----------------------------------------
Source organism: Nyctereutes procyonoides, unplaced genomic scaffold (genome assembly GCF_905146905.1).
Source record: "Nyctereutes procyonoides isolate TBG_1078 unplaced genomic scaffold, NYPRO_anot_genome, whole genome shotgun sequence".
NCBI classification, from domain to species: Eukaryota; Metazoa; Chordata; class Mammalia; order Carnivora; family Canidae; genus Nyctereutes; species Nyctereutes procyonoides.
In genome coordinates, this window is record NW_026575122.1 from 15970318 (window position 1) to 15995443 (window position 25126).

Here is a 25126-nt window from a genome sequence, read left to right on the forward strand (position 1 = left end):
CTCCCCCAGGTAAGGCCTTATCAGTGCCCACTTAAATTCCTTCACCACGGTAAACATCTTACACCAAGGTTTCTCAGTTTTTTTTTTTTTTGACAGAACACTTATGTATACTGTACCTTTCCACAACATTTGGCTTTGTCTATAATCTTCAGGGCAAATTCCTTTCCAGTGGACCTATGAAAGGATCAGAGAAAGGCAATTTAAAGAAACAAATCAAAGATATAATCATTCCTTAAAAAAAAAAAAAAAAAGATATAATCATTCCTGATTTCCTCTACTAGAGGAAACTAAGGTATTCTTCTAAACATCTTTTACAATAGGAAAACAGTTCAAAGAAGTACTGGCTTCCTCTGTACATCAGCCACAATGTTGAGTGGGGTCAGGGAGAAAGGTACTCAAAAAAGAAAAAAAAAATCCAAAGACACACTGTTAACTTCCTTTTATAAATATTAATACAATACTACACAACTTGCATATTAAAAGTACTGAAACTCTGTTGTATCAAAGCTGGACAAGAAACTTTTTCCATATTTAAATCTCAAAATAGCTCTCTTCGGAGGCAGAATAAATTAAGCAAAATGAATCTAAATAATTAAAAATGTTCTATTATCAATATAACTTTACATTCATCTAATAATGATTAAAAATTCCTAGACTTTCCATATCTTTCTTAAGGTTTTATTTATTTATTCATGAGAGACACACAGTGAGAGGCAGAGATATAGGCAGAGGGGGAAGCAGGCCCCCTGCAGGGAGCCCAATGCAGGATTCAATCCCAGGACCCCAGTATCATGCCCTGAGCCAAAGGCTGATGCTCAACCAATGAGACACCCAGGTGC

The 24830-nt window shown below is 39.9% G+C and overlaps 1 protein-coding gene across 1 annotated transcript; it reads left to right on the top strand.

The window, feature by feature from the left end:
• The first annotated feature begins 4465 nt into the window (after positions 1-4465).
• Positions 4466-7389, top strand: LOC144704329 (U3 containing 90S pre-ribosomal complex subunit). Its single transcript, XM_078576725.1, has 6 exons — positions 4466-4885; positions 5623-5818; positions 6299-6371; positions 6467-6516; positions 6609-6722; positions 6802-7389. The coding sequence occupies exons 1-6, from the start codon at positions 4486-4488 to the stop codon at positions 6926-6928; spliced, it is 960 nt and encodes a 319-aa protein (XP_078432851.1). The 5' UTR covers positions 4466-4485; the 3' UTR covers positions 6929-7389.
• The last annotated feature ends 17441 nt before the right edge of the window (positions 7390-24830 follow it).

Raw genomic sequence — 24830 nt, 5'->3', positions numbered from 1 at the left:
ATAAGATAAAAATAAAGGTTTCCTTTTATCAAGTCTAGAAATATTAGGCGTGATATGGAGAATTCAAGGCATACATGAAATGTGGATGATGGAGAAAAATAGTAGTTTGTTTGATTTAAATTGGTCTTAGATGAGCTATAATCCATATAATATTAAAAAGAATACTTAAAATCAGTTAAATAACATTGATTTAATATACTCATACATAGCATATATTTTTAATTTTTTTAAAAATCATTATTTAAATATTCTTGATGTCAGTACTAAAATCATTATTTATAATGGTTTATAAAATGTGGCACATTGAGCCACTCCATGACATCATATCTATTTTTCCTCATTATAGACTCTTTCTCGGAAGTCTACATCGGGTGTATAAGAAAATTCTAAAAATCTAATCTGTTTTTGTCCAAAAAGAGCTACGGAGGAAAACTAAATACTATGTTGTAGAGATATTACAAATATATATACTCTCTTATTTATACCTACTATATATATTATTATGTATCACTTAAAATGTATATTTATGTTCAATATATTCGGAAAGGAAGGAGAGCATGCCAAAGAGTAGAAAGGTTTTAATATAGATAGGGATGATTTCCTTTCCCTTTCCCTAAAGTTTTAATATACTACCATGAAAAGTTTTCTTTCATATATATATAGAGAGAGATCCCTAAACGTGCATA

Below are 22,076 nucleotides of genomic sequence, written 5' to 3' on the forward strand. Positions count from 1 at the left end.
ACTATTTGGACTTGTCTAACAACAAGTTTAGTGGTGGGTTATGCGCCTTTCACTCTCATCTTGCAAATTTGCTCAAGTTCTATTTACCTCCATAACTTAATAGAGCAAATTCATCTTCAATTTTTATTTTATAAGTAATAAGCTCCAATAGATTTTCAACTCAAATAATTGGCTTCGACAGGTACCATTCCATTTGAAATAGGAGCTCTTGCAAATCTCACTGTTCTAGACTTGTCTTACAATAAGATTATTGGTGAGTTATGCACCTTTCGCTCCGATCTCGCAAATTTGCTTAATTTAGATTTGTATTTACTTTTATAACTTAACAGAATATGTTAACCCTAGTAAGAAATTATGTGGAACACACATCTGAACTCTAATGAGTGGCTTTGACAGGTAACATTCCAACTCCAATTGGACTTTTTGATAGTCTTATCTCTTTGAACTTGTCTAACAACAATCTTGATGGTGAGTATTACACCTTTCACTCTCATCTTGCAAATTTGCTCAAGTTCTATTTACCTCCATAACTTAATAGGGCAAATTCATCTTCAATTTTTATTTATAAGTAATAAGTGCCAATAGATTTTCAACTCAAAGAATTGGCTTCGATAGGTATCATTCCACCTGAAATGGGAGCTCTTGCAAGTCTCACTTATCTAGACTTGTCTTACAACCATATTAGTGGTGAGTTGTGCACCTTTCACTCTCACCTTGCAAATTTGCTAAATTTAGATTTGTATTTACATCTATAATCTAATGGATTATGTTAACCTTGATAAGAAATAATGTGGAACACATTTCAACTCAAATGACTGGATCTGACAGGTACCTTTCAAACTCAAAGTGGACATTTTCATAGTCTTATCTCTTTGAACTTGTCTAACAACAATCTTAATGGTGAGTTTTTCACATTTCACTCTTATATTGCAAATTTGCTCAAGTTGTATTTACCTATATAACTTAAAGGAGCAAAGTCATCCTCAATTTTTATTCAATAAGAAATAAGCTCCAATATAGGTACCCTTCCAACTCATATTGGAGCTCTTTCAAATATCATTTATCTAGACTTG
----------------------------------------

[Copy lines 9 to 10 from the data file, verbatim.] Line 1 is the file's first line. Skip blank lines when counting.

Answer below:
• The first annotated feature begins 4465 nt into the window (after positions 1-4465).
• Positions 4466-7389, top strand: LOC144704329 (U3 containing 90S pre-ribosomal complex subunit). Its single transcript, XM_078576725.1, has 6 exons — positions 4466-4885; positions 5623-5818; positions 6299-6371; positions 6467-6516; positions 6609-6722; positions 6802-7389. The coding sequence occupies exons 1-6, from the start codon at positions 4486-4488 to the stop codon at positions 6926-6928; spliced, it is 960 nt and encodes a 319-aa protein (XP_078432851.1). The 5' UTR covers positions 4466-4485; the 3' UTR covers positions 6929-7389.